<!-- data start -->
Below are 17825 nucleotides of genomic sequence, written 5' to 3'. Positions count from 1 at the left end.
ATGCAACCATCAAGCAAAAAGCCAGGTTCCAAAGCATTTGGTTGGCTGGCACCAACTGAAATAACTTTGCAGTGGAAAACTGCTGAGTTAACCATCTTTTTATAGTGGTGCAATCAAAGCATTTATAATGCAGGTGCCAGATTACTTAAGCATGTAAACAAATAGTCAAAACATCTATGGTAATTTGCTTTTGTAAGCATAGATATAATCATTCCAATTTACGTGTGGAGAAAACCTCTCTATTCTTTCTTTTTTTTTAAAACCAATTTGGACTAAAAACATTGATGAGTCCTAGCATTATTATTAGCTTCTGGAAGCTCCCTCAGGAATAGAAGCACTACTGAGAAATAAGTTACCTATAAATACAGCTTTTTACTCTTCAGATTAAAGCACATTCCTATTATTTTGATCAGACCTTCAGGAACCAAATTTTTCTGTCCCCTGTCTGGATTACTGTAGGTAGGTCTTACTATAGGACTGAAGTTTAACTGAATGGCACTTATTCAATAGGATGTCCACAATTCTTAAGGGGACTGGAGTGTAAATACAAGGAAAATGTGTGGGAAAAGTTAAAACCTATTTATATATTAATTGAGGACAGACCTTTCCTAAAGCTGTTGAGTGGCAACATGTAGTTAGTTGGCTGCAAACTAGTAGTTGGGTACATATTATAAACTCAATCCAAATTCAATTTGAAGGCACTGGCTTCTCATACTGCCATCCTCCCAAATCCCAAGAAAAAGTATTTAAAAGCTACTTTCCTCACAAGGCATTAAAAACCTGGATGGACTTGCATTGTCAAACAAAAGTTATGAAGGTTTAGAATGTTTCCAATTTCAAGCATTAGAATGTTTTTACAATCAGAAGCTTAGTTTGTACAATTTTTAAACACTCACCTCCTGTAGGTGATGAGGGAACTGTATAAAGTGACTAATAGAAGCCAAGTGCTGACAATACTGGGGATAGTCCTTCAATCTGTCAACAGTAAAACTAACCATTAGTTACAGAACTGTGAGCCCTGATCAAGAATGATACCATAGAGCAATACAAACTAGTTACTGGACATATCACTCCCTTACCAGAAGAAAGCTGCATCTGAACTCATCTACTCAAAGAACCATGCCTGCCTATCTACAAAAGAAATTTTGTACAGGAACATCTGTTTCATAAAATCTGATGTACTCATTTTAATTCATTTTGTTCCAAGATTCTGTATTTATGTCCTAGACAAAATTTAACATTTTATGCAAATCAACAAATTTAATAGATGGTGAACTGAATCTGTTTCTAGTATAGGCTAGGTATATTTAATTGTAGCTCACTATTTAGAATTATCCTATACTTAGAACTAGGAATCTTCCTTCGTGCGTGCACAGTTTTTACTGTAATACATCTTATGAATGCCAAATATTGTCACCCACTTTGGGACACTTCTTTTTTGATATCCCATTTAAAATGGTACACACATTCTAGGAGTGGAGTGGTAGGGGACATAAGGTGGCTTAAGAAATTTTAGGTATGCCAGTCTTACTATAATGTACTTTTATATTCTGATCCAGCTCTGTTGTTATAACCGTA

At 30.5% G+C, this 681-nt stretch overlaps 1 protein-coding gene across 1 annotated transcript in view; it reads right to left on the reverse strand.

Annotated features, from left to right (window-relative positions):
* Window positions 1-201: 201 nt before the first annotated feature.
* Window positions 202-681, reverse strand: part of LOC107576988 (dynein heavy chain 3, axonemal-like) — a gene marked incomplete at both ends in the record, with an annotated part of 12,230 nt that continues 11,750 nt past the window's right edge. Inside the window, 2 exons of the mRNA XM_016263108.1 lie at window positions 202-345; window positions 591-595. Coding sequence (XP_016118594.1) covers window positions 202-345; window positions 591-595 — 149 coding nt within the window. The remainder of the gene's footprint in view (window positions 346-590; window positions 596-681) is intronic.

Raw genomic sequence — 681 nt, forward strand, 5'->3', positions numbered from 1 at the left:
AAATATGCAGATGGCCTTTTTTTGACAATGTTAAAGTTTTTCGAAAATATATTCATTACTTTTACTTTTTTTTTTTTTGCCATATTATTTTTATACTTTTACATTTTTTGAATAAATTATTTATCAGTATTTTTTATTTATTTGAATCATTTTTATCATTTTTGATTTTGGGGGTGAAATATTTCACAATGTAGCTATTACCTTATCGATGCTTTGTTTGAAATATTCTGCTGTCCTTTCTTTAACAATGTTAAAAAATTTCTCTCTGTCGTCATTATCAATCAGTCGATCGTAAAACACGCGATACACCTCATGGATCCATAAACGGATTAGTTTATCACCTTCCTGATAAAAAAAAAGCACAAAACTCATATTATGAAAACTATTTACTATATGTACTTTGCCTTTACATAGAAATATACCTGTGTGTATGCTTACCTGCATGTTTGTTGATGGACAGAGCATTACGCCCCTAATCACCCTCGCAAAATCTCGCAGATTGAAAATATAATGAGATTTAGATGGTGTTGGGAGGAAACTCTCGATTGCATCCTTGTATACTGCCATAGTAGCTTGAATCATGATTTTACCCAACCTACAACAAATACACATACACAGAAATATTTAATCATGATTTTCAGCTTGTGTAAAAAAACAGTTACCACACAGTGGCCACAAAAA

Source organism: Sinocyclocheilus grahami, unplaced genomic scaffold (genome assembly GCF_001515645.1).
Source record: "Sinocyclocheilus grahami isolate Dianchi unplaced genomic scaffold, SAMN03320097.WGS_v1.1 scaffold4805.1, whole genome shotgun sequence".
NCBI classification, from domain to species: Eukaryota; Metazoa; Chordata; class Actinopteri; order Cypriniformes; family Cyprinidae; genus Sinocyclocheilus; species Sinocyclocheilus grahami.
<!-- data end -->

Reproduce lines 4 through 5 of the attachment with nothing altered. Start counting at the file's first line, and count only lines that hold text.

Annotated features, from left to right (window-relative positions):
* Window positions 1-201: 201 nt before the first annotated feature.